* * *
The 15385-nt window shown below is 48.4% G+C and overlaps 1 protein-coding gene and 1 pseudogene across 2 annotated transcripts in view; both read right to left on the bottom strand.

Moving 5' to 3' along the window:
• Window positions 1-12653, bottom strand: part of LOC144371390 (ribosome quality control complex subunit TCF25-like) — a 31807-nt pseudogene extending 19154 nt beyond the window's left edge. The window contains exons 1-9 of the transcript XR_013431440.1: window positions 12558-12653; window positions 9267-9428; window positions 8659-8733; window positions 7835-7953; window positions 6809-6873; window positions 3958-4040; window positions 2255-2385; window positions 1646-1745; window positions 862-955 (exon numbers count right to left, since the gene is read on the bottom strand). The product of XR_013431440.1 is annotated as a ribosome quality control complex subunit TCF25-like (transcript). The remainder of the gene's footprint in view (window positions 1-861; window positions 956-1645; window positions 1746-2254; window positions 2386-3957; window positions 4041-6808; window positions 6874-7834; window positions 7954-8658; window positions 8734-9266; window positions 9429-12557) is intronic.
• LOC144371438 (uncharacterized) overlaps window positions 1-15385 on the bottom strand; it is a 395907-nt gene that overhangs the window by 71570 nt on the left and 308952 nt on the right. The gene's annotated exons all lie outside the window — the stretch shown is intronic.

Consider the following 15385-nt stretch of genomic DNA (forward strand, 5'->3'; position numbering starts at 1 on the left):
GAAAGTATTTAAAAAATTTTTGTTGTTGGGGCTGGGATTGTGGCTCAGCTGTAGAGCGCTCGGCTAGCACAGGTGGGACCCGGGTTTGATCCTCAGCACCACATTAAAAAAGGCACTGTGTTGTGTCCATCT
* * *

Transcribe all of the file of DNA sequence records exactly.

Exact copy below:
The 15385-nt window shown below is 48.4% G+C and overlaps 1 protein-coding gene and 1 pseudogene across 2 annotated transcripts in view; both read right to left on the bottom strand.

Moving 5' to 3' along the window:
• Window positions 1-12653, bottom strand: part of LOC144371390 (ribosome quality control complex subunit TCF25-like) — a 31807-nt pseudogene extending 19154 nt beyond the window's left edge. The window contains exons 1-9 of the transcript XR_013431440.1: window positions 12558-12653; window positions 9267-9428; window positions 8659-8733; window positions 7835-7953; window positions 6809-6873; window positions 3958-4040; window positions 2255-2385; window positions 1646-1745; window positions 862-955 (exon numbers count right to left, since the gene is read on the bottom strand). The product of XR_013431440.1 is annotated as a ribosome quality control complex subunit TCF25-like (transcript). The remainder of the gene's footprint in view (window positions 1-861; window positions 956-1645; window positions 1746-2254; window positions 2386-3957; window positions 4041-6808; window positions 6874-7834; window positions 7954-8658; window positions 8734-9266; window positions 9429-12557) is intronic.
• LOC144371438 (uncharacterized) overlaps window positions 1-15385 on the bottom strand; it is a 395907-nt gene that overhangs the window by 71570 nt on the left and 308952 nt on the right. The gene's annotated exons all lie outside the window — the stretch shown is intronic.

Consider the following 15385-nt stretch of genomic DNA (forward strand, 5'->3'; position numbering starts at 1 on the left):
GAAAGTATTTAAAAAATTTTTGTTGTTGGGGCTGGGATTGTGGCTCAGCTGTAGAGCGCTCGGCTAGCACAGGTGGGACCCGGGTTTGATCCTCAGCACCACATTAAAAAAGGCACTGTGTTGTGTCCATCT